In addition to the findings by the General Accounting Office, the inspector general of the Coalition Provisional Authority on Tuesday released reports citing management problems. And a private group says the estimated 7 million to 8 million small arms in Iraqi hands could pose a regional threat.
The former chief U.S. administrator in Iraq, L. Paul Bremer, tells the CBS News Early Show that Iraq will succeed as a democracy, but not follow the U.S. model.
"It will certainly be a pluralistic society," Bremer said. "It will not be an American-style democracy. It will be Iraqi-style. I think it will be a successful country and quite an example for other countries in the region."
In other developments:
The General Accounting Office found that the CPA has spent only $8 billion of the $24 billion in U.S. funds at its disposal, and $15.5 billion of the $21 billion in available Iraqi funds.
"The capability to track the total amount of bilateral assistance flowing into Iraq and to identify sectors that do not receive assistance is still under development," the report found.
The GAO cited widespread problems with the Iraqi security forces, reporting that, "the security situation in Iraq has deteriorated since June 2003, with significant increases in attacks against the coalition and coalition partners."
"Anti-coalition attacks have generally become more sophisticated, widespread, and effective," the report found.
While "ongoing efforts have begun to establish a functioning independent judiciary," the GAO says it learned that "courts are not at their pre-war capacity." And while power generation has improved in the past year, the progress was not fast enough to meet the CPA's goals and "electrical service in some areas is worse than it was before the war."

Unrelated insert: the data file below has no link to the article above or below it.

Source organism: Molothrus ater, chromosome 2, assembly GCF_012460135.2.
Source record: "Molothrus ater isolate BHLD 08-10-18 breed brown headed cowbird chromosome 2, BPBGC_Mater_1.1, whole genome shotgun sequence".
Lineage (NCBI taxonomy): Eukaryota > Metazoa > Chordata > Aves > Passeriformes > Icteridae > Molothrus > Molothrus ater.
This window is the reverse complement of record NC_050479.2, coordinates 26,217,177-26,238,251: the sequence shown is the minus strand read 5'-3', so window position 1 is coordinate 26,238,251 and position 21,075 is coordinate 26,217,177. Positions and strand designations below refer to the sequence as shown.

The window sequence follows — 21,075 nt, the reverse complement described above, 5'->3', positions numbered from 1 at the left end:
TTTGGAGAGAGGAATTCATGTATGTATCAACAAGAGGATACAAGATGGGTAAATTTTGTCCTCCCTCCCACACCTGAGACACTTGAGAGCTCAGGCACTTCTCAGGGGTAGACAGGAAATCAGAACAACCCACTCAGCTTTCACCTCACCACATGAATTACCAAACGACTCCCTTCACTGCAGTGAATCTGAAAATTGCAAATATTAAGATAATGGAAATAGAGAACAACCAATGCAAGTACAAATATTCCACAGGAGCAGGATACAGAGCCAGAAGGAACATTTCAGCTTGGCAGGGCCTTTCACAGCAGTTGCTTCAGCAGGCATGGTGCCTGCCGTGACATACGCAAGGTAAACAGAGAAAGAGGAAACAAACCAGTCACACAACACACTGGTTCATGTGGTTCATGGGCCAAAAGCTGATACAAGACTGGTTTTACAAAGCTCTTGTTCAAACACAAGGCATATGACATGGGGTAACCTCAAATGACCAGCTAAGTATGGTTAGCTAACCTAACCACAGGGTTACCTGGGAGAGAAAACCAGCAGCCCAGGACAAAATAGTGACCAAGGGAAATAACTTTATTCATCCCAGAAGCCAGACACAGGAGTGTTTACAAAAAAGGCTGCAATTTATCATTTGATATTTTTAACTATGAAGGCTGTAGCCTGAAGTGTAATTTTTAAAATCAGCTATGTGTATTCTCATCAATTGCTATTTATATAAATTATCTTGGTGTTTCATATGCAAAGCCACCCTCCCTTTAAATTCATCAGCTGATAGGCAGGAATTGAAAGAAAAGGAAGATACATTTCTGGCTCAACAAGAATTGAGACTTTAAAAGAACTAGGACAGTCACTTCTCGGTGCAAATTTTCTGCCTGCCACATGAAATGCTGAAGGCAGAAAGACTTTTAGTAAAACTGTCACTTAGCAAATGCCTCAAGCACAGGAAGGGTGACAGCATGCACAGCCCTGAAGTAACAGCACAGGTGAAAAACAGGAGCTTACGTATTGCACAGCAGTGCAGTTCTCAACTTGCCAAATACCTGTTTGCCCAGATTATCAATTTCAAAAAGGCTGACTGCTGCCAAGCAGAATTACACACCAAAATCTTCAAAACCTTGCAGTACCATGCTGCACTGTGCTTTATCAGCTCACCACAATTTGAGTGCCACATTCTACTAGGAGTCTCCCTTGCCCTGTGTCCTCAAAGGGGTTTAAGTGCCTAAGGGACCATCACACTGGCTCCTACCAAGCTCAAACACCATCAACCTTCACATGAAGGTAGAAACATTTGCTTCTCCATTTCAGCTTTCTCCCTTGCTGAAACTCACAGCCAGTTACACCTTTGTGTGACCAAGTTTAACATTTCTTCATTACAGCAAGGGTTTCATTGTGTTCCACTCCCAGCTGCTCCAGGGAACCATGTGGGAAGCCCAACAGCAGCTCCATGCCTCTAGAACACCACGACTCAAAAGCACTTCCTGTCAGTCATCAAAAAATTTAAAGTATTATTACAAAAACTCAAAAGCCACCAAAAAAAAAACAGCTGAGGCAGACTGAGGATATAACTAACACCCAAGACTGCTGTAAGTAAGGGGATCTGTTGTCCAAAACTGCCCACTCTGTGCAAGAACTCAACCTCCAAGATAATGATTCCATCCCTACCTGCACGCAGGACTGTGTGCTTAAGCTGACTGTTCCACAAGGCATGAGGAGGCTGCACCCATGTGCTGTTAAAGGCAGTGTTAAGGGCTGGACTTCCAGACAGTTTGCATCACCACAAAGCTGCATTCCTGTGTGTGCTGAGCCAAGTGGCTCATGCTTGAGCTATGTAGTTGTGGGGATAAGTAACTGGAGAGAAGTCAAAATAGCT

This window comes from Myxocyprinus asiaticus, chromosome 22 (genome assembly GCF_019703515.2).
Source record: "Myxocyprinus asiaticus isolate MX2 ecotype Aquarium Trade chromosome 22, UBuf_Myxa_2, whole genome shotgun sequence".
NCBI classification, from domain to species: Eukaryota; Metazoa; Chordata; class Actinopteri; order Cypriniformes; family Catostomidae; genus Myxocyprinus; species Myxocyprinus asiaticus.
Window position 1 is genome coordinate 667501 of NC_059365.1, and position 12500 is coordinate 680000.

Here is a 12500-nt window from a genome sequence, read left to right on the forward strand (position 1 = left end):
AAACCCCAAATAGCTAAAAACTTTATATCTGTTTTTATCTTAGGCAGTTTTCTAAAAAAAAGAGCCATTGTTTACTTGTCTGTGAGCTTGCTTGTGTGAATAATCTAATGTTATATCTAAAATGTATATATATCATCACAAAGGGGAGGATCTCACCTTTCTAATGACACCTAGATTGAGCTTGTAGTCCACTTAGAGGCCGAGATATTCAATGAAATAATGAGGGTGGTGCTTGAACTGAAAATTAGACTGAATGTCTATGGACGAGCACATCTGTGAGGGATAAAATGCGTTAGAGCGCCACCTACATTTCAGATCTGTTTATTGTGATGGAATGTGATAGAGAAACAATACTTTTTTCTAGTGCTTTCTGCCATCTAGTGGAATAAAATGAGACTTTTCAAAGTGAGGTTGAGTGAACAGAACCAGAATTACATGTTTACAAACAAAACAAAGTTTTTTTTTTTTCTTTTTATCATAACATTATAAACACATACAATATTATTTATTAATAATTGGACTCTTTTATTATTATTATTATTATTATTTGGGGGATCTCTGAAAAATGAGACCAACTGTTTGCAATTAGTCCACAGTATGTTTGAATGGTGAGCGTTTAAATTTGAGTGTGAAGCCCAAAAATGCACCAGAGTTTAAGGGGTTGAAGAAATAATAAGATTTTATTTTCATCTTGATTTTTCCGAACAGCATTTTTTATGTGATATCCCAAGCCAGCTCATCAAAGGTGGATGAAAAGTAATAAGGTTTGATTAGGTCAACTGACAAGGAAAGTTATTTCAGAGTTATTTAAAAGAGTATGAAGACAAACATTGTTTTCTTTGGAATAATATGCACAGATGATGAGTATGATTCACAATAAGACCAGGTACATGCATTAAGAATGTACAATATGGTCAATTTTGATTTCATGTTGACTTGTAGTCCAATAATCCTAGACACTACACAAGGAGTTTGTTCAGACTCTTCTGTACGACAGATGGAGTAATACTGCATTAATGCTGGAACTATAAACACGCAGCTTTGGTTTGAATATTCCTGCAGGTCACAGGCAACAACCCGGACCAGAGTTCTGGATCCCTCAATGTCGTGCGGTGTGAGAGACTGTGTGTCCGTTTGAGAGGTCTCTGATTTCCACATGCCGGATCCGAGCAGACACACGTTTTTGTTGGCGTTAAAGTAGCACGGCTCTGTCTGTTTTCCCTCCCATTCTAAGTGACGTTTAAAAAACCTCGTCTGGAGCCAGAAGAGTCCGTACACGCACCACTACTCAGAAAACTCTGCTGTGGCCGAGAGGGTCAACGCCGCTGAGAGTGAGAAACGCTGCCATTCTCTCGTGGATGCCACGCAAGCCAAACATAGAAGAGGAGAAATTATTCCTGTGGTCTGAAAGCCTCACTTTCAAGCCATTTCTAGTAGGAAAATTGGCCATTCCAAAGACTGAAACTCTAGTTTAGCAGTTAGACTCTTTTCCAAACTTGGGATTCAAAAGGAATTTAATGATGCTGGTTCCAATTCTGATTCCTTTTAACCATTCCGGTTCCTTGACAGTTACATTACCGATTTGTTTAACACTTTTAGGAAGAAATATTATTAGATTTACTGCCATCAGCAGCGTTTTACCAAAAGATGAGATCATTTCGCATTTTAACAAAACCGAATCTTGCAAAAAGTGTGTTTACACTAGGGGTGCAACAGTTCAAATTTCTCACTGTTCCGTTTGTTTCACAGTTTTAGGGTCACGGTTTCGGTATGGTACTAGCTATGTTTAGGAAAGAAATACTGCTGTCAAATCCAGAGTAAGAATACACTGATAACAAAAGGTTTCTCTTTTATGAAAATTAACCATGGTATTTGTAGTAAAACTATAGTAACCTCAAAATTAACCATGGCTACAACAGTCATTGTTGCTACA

The GAO blames some of the reconstruction programs on inadequate staffing at the CPA. But the biggest obstacle, the congressional auditors found, was security.
Bremer said ending violence is the top job of the new government.
"They must get security down to a level where the violence allows them to go forward with elections in January. I'm confident they will," he told the Early Show.
"These people want to control their country. They want to stop the violence, and I'm confident that with our help, they'll be able to do that," he said.
Besides the mortar attack Wednesday, a car bomb exploded outside a police headquarters in Samawah.
Elsewhere, police in the southern city of Basra on Wednesday defused a car bomb targeting a parade of 1,000 officers from various branches of the security services, said Iraqi Police Intelligence Capt. Jassim Mohammed.
Despite the end of the occupation, about 160,000 foreign troops — most of them Americans — remain in Iraq to provide security and train Iraq's new security services. American officials have warned that the transfer of sovereignty would not stop assaults.
According to a study published Wednesday, the huge numbers of small arms left behind by Iraq's armed forces after the fall of Saddam Hussein could cause instability in the Middle East for years to come.
"Millions of firearms suddenly flooded a chaotic social landscape," the 335-page Small Arms Survey said. The number of murders using firearms in Baghdad rose dramatically and "the violence became a major barrier to the restoration of legitimate authority."
The Iraqi people currently control an estimated 7-8 million firearms, although the actual number could be much higher, the study said. This makes Iraq "highly but not exceptionally well armed," and it still has fewer firearms per person than countries such as Finland.
"The concern here … is we do not know what proportion of these weapons are military style," Keith Krause, the program director for the survey, told reporters. "Iraq now poses a regional proliferation risk."